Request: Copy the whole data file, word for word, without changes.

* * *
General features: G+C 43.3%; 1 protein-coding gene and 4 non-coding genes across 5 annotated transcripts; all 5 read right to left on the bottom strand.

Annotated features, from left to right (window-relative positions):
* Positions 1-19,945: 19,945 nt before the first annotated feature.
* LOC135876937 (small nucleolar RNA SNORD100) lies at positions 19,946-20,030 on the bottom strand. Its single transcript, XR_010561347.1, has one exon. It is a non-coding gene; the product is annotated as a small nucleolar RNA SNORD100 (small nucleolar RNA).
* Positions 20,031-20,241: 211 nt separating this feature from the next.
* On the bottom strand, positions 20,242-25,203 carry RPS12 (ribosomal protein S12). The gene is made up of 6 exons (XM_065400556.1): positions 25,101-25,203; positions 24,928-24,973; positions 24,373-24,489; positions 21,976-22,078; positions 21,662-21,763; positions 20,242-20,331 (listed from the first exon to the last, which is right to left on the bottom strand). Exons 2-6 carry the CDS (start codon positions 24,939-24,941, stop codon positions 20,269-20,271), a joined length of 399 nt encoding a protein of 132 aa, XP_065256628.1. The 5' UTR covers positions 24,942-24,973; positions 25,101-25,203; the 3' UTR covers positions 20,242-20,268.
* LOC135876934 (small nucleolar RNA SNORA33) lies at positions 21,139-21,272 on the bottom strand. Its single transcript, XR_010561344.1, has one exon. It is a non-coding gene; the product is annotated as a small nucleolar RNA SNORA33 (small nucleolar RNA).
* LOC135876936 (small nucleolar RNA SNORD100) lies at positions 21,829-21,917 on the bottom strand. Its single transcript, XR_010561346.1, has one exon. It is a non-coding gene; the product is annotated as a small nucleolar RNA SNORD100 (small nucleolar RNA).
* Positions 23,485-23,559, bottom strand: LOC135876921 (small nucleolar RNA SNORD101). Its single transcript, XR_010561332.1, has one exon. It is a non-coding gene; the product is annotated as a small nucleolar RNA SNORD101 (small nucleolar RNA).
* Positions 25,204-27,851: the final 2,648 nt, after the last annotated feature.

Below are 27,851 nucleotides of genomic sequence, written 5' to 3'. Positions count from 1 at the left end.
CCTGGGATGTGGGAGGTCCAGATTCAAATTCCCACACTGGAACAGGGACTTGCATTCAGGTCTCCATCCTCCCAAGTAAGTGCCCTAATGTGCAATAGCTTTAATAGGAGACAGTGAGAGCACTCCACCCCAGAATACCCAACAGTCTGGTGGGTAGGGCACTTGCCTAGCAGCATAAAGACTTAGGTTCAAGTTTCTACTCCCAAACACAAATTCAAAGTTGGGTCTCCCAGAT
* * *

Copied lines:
General features: G+C 43.3%; 1 protein-coding gene and 4 non-coding genes across 5 annotated transcripts; all 5 read right to left on the bottom strand.

Annotated features, from left to right (window-relative positions):
* Positions 1-19,945: 19,945 nt before the first annotated feature.
* LOC135876937 (small nucleolar RNA SNORD100) lies at positions 19,946-20,030 on the bottom strand. Its single transcript, XR_010561347.1, has one exon. It is a non-coding gene; the product is annotated as a small nucleolar RNA SNORD100 (small nucleolar RNA).
* Positions 20,031-20,241: 211 nt separating this feature from the next.
* On the bottom strand, positions 20,242-25,203 carry RPS12 (ribosomal protein S12). The gene is made up of 6 exons (XM_065400556.1): positions 25,101-25,203; positions 24,928-24,973; positions 24,373-24,489; positions 21,976-22,078; positions 21,662-21,763; positions 20,242-20,331 (listed from the first exon to the last, which is right to left on the bottom strand). Exons 2-6 carry the CDS (start codon positions 24,939-24,941, stop codon positions 20,269-20,271), a joined length of 399 nt encoding a protein of 132 aa, XP_065256628.1. The 5' UTR covers positions 24,942-24,973; positions 25,101-25,203; the 3' UTR covers positions 20,242-20,268.
* LOC135876934 (small nucleolar RNA SNORA33) lies at positions 21,139-21,272 on the bottom strand. Its single transcript, XR_010561344.1, has one exon. It is a non-coding gene; the product is annotated as a small nucleolar RNA SNORA33 (small nucleolar RNA).
* LOC135876936 (small nucleolar RNA SNORD100) lies at positions 21,829-21,917 on the bottom strand. Its single transcript, XR_010561346.1, has one exon. It is a non-coding gene; the product is annotated as a small nucleolar RNA SNORD100 (small nucleolar RNA).
* Positions 23,485-23,559, bottom strand: LOC135876921 (small nucleolar RNA SNORD101). Its single transcript, XR_010561332.1, has one exon. It is a non-coding gene; the product is annotated as a small nucleolar RNA SNORD101 (small nucleolar RNA).
* Positions 25,204-27,851: the final 2,648 nt, after the last annotated feature.

Below are 27,851 nucleotides of genomic sequence, written 5' to 3'. Positions count from 1 at the left end.
CCTGGGATGTGGGAGGTCCAGATTCAAATTCCCACACTGGAACAGGGACTTGCATTCAGGTCTCCATCCTCCCAAGTAAGTGCCCTAATGTGCAATAGCTTTAATAGGAGACAGTGAGAGCACTCCACCCCAGAATACCCAACAGTCTGGTGGGTAGGGCACTTGCCTAGCAGCATAAAGACTTAGGTTCAAGTTTCTACTCCCAAACACAAATTCAAAGTTGGGTCTCCCAGAT